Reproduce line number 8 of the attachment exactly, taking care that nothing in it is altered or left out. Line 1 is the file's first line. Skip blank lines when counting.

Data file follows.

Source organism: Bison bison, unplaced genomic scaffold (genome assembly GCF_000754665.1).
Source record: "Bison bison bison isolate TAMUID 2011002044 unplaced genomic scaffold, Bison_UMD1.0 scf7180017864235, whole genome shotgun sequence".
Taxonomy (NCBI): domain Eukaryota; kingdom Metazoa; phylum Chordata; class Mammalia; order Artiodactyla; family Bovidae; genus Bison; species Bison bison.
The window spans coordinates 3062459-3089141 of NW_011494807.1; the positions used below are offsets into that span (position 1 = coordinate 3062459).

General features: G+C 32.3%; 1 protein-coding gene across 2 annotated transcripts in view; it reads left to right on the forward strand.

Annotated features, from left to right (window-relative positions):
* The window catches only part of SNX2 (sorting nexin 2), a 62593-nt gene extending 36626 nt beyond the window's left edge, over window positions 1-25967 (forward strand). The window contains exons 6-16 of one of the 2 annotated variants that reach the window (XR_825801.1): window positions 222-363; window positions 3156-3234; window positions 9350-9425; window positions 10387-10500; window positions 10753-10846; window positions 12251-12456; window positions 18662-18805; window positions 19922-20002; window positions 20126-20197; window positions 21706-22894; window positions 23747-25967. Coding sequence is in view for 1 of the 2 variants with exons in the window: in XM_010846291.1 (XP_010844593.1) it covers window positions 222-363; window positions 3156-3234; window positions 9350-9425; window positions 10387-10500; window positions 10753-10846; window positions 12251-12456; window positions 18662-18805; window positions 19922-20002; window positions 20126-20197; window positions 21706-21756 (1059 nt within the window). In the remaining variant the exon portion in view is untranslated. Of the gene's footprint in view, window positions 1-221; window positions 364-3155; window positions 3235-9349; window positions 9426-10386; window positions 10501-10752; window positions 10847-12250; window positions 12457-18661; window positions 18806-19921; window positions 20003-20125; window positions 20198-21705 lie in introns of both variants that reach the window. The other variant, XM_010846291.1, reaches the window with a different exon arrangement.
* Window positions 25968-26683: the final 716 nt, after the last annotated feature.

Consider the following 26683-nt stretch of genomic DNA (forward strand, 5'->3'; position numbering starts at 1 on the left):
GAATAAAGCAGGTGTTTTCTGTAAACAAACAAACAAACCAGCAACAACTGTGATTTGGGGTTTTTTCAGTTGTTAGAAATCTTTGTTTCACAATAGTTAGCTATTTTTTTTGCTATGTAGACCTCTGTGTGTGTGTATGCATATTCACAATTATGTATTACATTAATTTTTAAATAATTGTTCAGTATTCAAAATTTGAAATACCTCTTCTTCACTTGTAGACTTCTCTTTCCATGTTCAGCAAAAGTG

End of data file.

* Window positions 25968-26683: the final 716 nt, after the last annotated feature.